NEW ORLEANS -- Breanna Stewart walked down the hallway, her long arms draped at her sides, a smile dancing on the corner of her lips.
She had just played the game of her young life, clearly the most unstoppable player on a court filled with players who are usually unstoppable, and now she was the last to return to her team's locker room after her team's biggest win of the season. She high-fived everyone she passed: the managers, the student trainers, anyone lingering in the hallway outside Connecticut's locker room who was willing to put out a hand. Then the door closed behind Stewart, which muffled the roar of her teammates who had been waiting inside.
Make no mistake, Stewart is the main reason UConn is playing for its eighth national championship in program history. The freshman scored from everywhere on the floor, dropping 29 points in an 83-65 win over Notre Dame, a team that usually could do no wrong against the Huskies. UConn will now face Louisville in Tuesday's NCAA title game (ESPN, 8:30 p.m. ET) after the Cardinals defeated Cal, 64-57 in Sunday's other national semifinal.
Stewart's line on the stat sheet reads like someone made it up. She went 10-for-16 from the floor, 4-for-5 from beyond the arc and 5-for-5 from the line. She scored 12 points in the first half, 17 in the second, and tacked on five rebounds and four blocks.
"She played awesome," Notre Dame senior guard Skylar Diggins said. "She knocked some big shots down, and she's playing with so much confidence. It's not the first time you've seen her play like that in this tournament. She just scored in so many different ways tonight."
Stewart's 3-pointer from the top of the key with 10:55 remaining gave UConn a 56-43 lead and felt like the dagger bucket. Of course, the killer score might have come with 5:31 on the clock, when Stewart drove middle -- her long, looping strides gobbling up court -- and lifted the ball over the rim to extend UConn's lead to nine, sucking the air out of Notre Dame's final rally of the night. "This is how she plays basketball," UConn senior guard Kelly Faris said. "So you guys are just starting to get a glimpse of what we knew she had."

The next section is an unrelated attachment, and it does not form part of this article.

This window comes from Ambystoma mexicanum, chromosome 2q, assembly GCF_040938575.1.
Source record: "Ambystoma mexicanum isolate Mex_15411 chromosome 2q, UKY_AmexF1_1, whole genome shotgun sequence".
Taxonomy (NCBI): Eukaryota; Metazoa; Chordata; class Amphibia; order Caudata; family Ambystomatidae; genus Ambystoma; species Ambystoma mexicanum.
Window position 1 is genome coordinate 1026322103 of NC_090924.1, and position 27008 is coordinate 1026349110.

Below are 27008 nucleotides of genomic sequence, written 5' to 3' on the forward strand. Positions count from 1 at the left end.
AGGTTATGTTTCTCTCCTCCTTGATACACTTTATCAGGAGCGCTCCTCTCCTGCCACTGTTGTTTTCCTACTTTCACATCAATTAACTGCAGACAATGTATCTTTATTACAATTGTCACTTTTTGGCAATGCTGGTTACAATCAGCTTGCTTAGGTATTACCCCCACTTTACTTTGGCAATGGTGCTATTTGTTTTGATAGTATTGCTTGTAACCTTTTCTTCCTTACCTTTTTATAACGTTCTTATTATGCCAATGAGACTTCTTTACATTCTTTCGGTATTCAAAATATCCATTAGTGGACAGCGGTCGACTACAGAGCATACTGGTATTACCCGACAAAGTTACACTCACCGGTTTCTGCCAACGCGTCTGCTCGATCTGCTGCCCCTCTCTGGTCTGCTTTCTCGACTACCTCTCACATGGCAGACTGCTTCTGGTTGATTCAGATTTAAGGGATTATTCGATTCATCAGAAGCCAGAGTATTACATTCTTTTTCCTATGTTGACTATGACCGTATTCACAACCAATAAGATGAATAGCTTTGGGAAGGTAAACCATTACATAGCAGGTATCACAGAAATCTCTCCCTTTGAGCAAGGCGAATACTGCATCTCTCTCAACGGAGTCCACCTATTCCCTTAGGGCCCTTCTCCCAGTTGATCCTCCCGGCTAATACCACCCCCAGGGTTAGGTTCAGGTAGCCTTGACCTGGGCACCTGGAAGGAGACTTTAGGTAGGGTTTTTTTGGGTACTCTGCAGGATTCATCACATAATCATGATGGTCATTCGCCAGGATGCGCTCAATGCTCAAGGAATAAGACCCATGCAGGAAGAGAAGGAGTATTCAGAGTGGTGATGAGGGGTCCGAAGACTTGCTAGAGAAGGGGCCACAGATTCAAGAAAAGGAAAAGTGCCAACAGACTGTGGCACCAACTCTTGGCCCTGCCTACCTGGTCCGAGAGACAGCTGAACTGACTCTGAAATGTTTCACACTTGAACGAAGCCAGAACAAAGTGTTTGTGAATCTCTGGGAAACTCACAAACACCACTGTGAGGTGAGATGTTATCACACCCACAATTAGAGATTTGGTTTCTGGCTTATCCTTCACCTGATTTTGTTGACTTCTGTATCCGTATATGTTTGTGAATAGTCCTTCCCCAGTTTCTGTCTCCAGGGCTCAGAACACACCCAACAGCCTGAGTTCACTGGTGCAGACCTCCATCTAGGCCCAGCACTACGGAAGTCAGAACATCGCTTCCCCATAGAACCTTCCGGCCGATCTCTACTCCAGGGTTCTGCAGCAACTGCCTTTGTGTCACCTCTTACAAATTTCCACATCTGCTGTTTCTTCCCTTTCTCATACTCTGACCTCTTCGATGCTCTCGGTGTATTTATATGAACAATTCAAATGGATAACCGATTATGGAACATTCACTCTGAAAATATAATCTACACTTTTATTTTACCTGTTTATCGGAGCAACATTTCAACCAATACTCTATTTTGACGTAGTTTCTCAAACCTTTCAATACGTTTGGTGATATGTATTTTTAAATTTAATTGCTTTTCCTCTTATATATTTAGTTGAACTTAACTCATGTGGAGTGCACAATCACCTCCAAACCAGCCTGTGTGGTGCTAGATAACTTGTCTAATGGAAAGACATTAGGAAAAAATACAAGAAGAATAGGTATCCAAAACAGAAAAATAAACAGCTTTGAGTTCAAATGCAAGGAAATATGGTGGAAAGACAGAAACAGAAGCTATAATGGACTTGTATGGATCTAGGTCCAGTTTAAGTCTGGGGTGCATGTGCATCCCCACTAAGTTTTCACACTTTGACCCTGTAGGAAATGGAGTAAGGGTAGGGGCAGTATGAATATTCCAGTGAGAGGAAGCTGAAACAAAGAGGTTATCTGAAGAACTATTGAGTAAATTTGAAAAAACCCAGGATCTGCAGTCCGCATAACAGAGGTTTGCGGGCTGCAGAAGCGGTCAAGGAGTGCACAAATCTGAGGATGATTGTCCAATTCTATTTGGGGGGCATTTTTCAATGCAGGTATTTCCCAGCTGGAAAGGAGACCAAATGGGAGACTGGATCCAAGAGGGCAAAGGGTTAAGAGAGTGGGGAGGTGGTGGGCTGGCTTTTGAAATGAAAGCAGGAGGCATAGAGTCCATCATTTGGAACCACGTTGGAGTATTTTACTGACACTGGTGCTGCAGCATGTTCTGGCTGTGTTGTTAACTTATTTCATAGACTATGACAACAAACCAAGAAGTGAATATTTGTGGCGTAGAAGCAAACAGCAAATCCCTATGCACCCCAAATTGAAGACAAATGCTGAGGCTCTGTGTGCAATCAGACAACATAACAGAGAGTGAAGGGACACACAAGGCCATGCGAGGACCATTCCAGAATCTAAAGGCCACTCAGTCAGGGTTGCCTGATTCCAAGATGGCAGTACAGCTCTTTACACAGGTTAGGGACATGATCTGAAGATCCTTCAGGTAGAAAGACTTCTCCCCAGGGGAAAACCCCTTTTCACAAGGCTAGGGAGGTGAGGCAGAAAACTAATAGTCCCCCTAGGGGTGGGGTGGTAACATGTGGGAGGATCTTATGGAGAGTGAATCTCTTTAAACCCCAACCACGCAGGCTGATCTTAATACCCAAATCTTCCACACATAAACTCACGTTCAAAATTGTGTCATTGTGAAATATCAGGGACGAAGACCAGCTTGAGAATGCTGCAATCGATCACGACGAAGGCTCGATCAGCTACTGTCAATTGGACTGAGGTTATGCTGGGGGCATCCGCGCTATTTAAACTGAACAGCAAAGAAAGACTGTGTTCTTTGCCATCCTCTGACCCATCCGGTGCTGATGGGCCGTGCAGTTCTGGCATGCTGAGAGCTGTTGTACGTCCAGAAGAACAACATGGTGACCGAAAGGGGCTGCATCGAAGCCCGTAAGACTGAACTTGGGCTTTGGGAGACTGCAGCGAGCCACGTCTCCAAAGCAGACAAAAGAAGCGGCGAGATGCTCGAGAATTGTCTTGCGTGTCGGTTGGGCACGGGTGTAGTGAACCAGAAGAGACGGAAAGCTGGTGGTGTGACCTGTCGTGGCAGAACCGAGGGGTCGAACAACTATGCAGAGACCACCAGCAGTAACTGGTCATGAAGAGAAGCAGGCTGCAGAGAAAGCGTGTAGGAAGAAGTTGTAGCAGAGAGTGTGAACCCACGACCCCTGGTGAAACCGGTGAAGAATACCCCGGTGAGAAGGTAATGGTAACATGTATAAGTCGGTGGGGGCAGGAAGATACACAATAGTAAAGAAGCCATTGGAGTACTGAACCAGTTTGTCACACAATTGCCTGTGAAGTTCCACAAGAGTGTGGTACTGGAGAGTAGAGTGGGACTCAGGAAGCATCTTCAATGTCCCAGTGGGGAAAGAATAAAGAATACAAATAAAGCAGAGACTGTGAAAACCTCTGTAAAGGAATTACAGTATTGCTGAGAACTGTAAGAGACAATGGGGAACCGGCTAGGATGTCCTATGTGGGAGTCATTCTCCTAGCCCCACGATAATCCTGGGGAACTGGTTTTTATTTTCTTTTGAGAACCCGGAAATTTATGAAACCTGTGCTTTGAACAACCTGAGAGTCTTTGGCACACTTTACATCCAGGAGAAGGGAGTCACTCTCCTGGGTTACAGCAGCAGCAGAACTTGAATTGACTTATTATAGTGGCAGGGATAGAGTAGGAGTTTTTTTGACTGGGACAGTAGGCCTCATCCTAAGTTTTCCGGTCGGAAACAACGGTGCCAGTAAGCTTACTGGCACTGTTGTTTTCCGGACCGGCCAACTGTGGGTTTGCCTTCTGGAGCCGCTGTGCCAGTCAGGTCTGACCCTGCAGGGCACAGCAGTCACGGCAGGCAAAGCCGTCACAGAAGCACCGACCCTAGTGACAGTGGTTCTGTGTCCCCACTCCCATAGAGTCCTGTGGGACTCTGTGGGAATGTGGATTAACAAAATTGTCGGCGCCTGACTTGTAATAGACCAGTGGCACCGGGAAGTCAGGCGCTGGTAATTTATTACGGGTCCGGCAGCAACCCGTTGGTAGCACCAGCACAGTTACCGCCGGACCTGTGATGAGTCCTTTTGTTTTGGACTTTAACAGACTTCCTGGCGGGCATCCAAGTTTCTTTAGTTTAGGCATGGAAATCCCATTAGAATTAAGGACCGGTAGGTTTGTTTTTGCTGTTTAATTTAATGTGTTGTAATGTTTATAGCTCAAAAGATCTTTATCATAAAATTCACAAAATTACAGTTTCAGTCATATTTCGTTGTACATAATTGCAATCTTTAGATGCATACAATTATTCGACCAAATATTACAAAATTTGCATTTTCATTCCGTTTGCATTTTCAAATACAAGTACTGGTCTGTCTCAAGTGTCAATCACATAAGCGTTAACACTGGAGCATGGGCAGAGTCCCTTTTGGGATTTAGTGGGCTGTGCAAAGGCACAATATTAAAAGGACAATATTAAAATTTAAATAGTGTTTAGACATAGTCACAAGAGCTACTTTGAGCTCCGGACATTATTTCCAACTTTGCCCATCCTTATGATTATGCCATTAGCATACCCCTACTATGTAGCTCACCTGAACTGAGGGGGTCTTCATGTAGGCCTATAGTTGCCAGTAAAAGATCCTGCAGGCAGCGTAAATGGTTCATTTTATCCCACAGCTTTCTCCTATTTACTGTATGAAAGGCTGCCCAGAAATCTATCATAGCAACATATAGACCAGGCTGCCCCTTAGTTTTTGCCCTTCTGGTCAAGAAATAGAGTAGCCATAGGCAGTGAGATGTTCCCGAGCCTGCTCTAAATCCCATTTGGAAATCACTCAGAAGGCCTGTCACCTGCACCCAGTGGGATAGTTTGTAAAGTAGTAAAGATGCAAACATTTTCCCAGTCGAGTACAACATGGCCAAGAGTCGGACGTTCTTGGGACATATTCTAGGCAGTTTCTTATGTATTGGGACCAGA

Of course, Stewart's stellar play didn't appear to satisfy Connecticut coach Geno Auriemma, who busied himself screaming at Stewart during the game's final seconds. Apparently the 6-foot-4 forward failed to defend the paint the way Auriemma had instructed. "Stewy!" he called to his star freshman while UConn prepared to take a free throw. "What are you doing? Stay in the lane and block a shot, will ya?"
Stewart turned away from Auriemma near midcourt and said something to teammate Kaleena Mosqueda-Lewis, who did her part with 16 points. "Stewy!" Auriemma called out again. "Get in the lane!" So Stewart started walking back toward the other end of the court, beginning to realize that Auriemma wasn't offering instruction for later in the game, but demanding an immediate shift in placement. "Keep going!" Auriemma yelled. "All the way -- in the lane." Stewart kept walking until both feet were in the painted zone.
But Auriemma had very little to complain about Sunday night. His team played relentless defense from tipoff to final buzzer. Aside from a rash of turnovers midway through the second half, the Huskies could not have played much better. Led by Stewart's efficient offensive performance, UConn finished the night shooting 46.8 percent from the floor, 42.9 percent from distance and 90.5 percent from the free throw line. And on defense, the Huskies made Notre Dame's star tandem of Diggins (10 points) and Kayla McBride (16 points) look average. Although the two combined for 26 points, they took 35 shots to get there.
"I really believe that for 40 minutes, we competed and we played about as hard as we're capable of playing, and I couldn't be happier for this team," Auriemma said. "I couldn't be more proud of them -- this is really, really, really rewarding. We've come a long way."
Yes, the Huskies have. And so much of it has to do with Stewart. The freshman hit a rough patch in February, the low point coming after a scoreless game during the team's loss to Baylor on Feb. 18. But since then, she's been locked in for every second she's on the floor. She even recognizes the small mistakes she makes -- such as when she failed to provide help-side defense to freshman teammate Moriah Jefferson, who got posted up by Diggins on the left block late in the second half. Diggins gained position on the smaller Jefferson and quickly scored over her right shoulder. On the next play, while Stewart was walking to the free throw line after being fouled on a putback score, she said to Jefferson, "I have to help you on that; that's my fault."
"She's gotten stronger mentally," Auriemma said. "I think she's gotten stronger emotionally. Stewy really takes things to heart and she puts a lot of pressure on herself. … After the end of the regular season, there was a renewed almost kind of, 'I'm not going to allow myself to feel like this anymore.'"
So something has clicked with these Huskies. A month ago, they looked disorganized at the end of losses to the Fighting Irish. On Sunday, they looked unbeatable. And, as Auriemma walked from the locker room to the postgame press conference, he said -- tongue-in-cheek, of course -- "I guess I became a genius in the last month."
Nah, he hasn't. But Stewart has.